Central achromatopsia is an impairment of color perception caused by damage to the visual association cortex. Its psychophysical underpinnings remain poorly defined. We report our attempt to characterize the defect along critical dimensions of color space, taking advantage of the same standardized tasks that allow detailed profiles in patients with retinal cone defects. We studied two patients. The results in patient 1 showed that perceptual color space was collapsed along the red-green (R-G) and short-wavelength-sensitive cone (S-cone) dimensions but that discriminations along achromatic dimensions were relatively preserved. Additional observations showed that the defect was dependent on target size, and that processing of surface and light source effects that differ from color (eg, transparency) was intact. Patient 2 showed a less severe color processing defect involving signals arising from the S-cones of the retina, although an E-G defect was also present. The profiles in these two patients demonstrate that central achromatopsia encompasses a range of color processing impairments with varied psychophysical characteristics.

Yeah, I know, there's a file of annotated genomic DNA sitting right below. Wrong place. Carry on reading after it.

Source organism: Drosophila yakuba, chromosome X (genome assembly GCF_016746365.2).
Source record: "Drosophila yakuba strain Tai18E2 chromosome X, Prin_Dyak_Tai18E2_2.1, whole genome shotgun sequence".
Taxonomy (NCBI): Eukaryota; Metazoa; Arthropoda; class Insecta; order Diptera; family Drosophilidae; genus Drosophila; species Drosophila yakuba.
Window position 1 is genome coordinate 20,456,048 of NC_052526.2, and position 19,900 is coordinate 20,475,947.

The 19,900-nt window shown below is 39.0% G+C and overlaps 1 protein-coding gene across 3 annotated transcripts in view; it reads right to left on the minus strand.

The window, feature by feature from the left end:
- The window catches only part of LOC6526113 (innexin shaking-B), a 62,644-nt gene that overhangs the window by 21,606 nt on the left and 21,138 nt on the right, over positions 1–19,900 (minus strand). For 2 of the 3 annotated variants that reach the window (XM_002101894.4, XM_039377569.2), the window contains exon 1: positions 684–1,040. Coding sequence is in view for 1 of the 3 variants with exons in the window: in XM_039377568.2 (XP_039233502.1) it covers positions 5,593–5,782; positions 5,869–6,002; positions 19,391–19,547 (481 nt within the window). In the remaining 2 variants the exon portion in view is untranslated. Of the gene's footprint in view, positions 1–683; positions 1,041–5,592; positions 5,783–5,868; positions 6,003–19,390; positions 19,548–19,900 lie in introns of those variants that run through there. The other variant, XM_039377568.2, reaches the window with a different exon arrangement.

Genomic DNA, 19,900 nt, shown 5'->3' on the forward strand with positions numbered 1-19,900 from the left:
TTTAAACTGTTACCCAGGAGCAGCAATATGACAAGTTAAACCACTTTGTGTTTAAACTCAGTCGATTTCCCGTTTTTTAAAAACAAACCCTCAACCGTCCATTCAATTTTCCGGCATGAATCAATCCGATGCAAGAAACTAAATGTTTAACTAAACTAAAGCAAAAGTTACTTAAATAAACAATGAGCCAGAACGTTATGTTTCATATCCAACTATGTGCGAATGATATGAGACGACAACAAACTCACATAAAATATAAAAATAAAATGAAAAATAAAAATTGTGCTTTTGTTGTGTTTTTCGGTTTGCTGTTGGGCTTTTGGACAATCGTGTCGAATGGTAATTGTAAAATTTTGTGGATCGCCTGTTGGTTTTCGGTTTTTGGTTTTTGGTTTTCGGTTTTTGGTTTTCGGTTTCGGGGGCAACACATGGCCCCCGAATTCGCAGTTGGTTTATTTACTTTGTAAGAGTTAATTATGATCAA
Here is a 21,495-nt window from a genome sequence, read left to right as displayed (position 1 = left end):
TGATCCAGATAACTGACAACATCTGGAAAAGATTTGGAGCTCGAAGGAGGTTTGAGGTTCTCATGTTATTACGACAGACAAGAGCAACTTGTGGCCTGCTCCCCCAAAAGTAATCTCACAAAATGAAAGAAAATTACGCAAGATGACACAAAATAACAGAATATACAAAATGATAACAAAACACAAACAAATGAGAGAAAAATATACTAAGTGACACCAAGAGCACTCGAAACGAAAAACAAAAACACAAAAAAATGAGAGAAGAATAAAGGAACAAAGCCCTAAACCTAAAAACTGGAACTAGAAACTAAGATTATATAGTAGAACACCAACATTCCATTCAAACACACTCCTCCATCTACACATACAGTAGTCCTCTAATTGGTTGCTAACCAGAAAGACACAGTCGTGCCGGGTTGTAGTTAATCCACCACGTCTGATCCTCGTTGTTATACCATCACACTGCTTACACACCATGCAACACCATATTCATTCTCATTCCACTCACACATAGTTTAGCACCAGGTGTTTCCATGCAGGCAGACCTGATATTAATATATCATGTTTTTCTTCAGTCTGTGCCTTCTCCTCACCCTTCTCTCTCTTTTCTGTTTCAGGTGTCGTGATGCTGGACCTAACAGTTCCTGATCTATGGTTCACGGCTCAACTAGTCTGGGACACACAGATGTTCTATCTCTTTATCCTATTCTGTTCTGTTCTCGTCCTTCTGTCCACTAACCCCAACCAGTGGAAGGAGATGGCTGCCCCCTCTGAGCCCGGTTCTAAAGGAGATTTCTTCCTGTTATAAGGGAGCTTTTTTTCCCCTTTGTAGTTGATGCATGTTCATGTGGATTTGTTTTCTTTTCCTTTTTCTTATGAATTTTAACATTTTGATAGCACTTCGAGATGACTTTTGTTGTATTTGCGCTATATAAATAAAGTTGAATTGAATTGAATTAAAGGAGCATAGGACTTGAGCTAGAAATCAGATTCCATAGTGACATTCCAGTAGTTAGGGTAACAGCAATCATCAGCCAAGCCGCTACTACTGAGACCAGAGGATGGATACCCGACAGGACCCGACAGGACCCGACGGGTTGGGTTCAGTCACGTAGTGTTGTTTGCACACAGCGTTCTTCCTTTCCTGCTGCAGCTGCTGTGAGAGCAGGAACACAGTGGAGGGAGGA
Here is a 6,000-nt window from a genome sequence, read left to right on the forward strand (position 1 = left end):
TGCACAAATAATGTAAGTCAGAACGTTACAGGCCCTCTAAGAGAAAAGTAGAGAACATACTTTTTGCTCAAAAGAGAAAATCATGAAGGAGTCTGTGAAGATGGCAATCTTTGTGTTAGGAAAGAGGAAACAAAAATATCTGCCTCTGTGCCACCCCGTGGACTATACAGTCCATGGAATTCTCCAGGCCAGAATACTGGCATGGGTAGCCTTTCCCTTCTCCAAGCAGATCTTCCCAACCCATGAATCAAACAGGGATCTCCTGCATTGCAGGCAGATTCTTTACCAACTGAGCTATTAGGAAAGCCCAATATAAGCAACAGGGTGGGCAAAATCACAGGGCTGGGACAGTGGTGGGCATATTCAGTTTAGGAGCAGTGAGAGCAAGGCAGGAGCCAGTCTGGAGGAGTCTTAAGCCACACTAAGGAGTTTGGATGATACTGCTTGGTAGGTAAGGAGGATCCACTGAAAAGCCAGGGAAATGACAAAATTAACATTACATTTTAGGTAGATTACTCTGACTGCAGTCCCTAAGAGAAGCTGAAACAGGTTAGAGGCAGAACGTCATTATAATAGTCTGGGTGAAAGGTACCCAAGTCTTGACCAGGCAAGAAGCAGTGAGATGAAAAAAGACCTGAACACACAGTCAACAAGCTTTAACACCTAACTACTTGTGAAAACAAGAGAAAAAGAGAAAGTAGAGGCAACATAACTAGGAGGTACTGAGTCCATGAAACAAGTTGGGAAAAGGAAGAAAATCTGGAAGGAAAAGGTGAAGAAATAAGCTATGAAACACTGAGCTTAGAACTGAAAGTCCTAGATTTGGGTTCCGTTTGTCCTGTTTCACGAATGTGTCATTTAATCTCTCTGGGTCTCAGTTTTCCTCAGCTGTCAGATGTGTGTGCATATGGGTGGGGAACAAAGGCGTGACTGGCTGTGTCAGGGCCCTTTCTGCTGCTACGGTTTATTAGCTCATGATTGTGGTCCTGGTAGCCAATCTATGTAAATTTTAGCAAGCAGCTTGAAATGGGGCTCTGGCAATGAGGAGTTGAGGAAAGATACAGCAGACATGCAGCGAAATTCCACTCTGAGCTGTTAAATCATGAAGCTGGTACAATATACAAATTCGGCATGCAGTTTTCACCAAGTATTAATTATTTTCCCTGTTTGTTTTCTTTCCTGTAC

ASJC Scopus subject areas
- Clinical Neurology